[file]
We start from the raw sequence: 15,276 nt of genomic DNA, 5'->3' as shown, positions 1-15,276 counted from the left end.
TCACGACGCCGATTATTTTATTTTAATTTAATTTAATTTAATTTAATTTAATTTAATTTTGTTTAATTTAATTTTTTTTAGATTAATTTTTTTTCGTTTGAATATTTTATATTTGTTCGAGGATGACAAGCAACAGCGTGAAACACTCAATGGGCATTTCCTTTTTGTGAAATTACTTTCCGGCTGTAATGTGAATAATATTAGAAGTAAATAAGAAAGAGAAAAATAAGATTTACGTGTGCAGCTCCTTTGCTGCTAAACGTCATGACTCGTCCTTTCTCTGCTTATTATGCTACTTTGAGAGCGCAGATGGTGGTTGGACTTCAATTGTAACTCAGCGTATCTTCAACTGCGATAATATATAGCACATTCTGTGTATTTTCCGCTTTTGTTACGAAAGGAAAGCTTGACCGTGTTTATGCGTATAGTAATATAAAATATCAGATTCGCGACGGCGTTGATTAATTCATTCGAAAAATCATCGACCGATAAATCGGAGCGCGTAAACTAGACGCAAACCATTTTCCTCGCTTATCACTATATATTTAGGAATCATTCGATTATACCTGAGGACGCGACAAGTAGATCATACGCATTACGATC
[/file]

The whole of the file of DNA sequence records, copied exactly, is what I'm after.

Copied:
We start from the raw sequence: 15,276 nt of genomic DNA, 5'->3' as shown, positions 1-15,276 counted from the left end.
TCACGACGCCGATTATTTTATTTTAATTTAATTTAATTTAATTTAATTTAATTTAATTTTGTTTAATTTAATTTTTTTTAGATTAATTTTTTTTCGTTTGAATATTTTATATTTGTTCGAGGATGACAAGCAACAGCGTGAAACACTCAATGGGCATTTCCTTTTTGTGAAATTACTTTCCGGCTGTAATGTGAATAATATTAGAAGTAAATAAGAAAGAGAAAAATAAGATTTACGTGTGCAGCTCCTTTGCTGCTAAACGTCATGACTCGTCCTTTCTCTGCTTATTATGCTACTTTGAGAGCGCAGATGGTGGTTGGACTTCAATTGTAACTCAGCGTATCTTCAACTGCGATAATATATAGCACATTCTGTGTATTTTCCGCTTTTGTTACGAAAGGAAAGCTTGACCGTGTTTATGCGTATAGTAATATAAAATATCAGATTCGCGACGGCGTTGATTAATTCATTCGAAAAATCATCGACCGATAAATCGGAGCGCGTAAACTAGACGCAAACCATTTTCCTCGCTTATCACTATATATTTAGGAATCATTCGATTATACCTGAGGACGCGACAAGTAGATCATACGCATTACGATC